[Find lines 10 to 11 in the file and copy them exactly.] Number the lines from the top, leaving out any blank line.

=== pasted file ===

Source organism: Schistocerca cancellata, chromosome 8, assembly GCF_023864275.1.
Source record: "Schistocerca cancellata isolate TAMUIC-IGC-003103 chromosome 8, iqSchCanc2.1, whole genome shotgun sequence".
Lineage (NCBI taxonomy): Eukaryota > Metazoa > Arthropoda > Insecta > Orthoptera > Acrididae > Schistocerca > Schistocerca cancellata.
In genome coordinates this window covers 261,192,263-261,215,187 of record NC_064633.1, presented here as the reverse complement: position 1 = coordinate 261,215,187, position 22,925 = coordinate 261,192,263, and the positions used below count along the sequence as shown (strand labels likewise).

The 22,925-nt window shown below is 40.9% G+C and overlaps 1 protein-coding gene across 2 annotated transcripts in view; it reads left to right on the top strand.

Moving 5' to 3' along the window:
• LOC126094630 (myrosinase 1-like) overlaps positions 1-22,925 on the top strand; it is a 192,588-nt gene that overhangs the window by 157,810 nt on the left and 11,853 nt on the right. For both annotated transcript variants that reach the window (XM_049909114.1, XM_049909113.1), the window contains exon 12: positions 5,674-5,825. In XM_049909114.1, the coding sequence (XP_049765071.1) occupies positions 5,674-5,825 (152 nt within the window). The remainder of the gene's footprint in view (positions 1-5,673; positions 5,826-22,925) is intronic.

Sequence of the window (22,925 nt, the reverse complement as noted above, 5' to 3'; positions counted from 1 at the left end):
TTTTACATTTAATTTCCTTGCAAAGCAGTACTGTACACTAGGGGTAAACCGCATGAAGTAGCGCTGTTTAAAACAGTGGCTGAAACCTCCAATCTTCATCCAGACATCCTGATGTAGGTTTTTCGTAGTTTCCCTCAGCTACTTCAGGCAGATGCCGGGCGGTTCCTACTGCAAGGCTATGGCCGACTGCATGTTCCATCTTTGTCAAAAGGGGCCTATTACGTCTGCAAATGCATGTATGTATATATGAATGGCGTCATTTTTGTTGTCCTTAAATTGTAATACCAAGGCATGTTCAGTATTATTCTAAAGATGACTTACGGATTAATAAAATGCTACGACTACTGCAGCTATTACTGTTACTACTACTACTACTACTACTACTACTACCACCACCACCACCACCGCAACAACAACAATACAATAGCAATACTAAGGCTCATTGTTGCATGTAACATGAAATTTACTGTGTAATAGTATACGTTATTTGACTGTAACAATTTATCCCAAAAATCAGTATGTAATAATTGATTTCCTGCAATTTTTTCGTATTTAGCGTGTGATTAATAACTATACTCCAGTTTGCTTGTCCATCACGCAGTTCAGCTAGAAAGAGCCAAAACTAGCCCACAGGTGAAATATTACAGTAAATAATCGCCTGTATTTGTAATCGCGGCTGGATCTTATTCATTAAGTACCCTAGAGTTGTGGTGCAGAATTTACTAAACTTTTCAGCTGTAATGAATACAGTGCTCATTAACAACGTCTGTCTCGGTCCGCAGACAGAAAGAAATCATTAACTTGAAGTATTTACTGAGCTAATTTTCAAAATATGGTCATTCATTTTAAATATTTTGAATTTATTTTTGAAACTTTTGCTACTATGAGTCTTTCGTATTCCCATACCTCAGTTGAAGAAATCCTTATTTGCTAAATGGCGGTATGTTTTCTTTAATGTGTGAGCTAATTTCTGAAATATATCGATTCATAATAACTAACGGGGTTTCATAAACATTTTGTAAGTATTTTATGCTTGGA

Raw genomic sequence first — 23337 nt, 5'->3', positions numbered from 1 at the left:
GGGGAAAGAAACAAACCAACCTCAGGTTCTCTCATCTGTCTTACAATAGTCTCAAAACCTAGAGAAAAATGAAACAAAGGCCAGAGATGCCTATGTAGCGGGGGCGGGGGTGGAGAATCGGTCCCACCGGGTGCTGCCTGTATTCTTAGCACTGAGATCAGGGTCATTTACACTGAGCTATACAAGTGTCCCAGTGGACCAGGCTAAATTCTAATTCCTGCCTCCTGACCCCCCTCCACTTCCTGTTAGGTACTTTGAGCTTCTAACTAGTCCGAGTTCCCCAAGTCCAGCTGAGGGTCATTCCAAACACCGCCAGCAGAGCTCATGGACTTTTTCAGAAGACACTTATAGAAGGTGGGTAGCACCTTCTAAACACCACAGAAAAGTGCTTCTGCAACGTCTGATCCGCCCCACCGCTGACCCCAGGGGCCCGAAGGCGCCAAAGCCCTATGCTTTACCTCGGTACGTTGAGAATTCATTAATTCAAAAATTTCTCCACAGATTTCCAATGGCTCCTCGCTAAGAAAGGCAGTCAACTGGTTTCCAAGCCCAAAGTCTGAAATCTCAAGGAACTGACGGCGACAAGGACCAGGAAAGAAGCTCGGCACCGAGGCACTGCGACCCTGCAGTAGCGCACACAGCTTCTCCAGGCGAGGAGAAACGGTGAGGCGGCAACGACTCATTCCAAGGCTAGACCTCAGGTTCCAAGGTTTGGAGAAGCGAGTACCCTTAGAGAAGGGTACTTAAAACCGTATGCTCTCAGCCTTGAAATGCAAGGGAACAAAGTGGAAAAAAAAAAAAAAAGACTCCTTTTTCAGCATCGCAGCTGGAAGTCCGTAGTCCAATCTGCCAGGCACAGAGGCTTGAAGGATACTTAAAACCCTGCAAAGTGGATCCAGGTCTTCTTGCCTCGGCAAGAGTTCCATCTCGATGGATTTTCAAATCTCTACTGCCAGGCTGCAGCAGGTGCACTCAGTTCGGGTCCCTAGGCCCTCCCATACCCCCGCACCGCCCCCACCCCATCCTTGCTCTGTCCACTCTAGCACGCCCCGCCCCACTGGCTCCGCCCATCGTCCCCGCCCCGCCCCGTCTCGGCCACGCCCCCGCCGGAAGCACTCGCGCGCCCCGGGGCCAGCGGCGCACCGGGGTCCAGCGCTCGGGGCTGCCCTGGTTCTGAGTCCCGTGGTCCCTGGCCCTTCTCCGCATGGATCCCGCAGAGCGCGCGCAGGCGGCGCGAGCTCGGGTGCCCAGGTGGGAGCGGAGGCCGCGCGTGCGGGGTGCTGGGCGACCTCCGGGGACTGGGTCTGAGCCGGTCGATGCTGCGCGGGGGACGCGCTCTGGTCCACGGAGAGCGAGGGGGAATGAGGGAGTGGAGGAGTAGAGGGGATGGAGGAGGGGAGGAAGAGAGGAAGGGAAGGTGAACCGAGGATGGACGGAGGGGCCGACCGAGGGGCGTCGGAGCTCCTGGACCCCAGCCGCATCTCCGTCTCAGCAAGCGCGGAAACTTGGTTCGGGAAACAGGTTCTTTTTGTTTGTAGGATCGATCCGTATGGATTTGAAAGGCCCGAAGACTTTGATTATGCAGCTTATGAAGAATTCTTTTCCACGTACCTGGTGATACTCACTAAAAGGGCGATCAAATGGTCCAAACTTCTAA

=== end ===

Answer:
Raw genomic sequence first — 23337 nt, 5'->3', positions numbered from 1 at the left:
GGGGAAAGAAACAAACCAACCTCAGGTTCTCTCATCTGTCTTACAATAGTCTCAAAACCTAGAGAAAAATGAAACAAAGGCCAGAGATGCCTATGTAGCGGGGGCGGGGGTGGAGAATCGGTCCCACCGGGTGCTGCCTGTATTCTTAGCACTGAGATCAGGGTCATTTACACTGAGCTATACAAGTGTCCCAGTGGACCAGGCTAAATTCTAATTCCTGCCTCCTGACCCCCCTCCACTTCCTGTTAGGTACTTTGAGCTTCTAACTAGTCCGAGTTCCCCAAGTCCAGCTGAGGGTCATTCCAAACACCGCCAGCAGAGCTCATGGACTTTTTCAGAAGACACTTATAGAAGGTGGGTAGCACCTTCTAAACACCACAGAAAAGTGCTTCTGCAACGTCTGATCCGCCCCACCGCTGACCCCAGGGGCCCGAAGGCGCCAAAGCCCTATGCTTTACCTCGGTACGTTGAGAATTCATTAATTCAAAAATTTCTCCACAGATTTCCAATGGCTCCTCGCTAAGAAAGGCAGTCAACTGGTTTCCAAGCCCAAAGTCTGAAATCTCAAGGAACTGACGGCGACAAGGACCAGGAAAGAAGCTCGGCACCGAGGCACTGCGACCCTGCAGTAGCGCACACAGCTTCTCCAGGCGAGGAGAAACGGTGAGGCGGCAACGACTCATTCCAAGGCTAGACCTCAGGTTCCAAGGTTTGGAGAAGCGAGTACCCTTAGAGAAGGGTACTTAAAACCGTATGCTCTCAGCCTTGAAATGCAAGGGAACAAAGTGGAAAAAAAAAAAAAAAGACTCCTTTTTCAGCATCGCAGCTGGAAGTCCGTAGTCCAATCTGCCAGGCACAGAGGCTTGAAGGATACTTAAAACCCTGCAAAGTGGATCCAGGTCTTCTTGCCTCGGCAAGAGTTCCATCTCGATGGATTTTCAAATCTCTACTGCCAGGCTGCAGCAGGTGCACTCAGTTCGGGTCCCTAGGCCCTCCCATACCCCCGCACCGCCCCCACCCCATCCTTGCTCTGTCCACTCTAGCACGCCCCGCCCCACTGGCTCCGCCCATCGTCCCCGCCCCGCCCCGTCTCGGCCACGCCCCCGCCGGAAGCACTCGCGCGCCCCGGGGCCAGCGGCGCACCGGGGTCCAGCGCTCGGGGCTGCCCTGGTTCTGAGTCCCGTGGTCCCTGGCCCTTCTCCGCATGGATCCCGCAGAGCGCGCGCAGGCGGCGCGAGCTCGGGTGCCCAGGTGGGAGCGGAGGCCGCGCGTGCGGGGTGCTGGGCGACCTCCGGGGACTGGGTCTGAGCCGGTCGATGCTGCGCGGGGGACGCGCTCTGGTCCACGGAGAGCGAGGGGGAATGAGGGAGTGGAGGAGTAGAGGGGATGGAGGAGGGGAGGAAGAGAGGAAGGGAAGGTGAACCGAGGATGGACGGAGGGGCCGACCGAGGGGCGTCGGAGCTCCTGGACCCCAGCCGCATCTCCGTCTCAGCAAGCGCGGAAACTTGGTTCGGGAAACAGGTTCTTTTTGTTTGTAGGATCGATCCGTATGGATTTGAAAGGCCCGAAGACTTTGATTATGCAGCTTATGAAGAATTCTTTTCCACGTACCTGGTGATACTCACTAAAAGGGCGATCAAATGGTCCAAACTTCTAA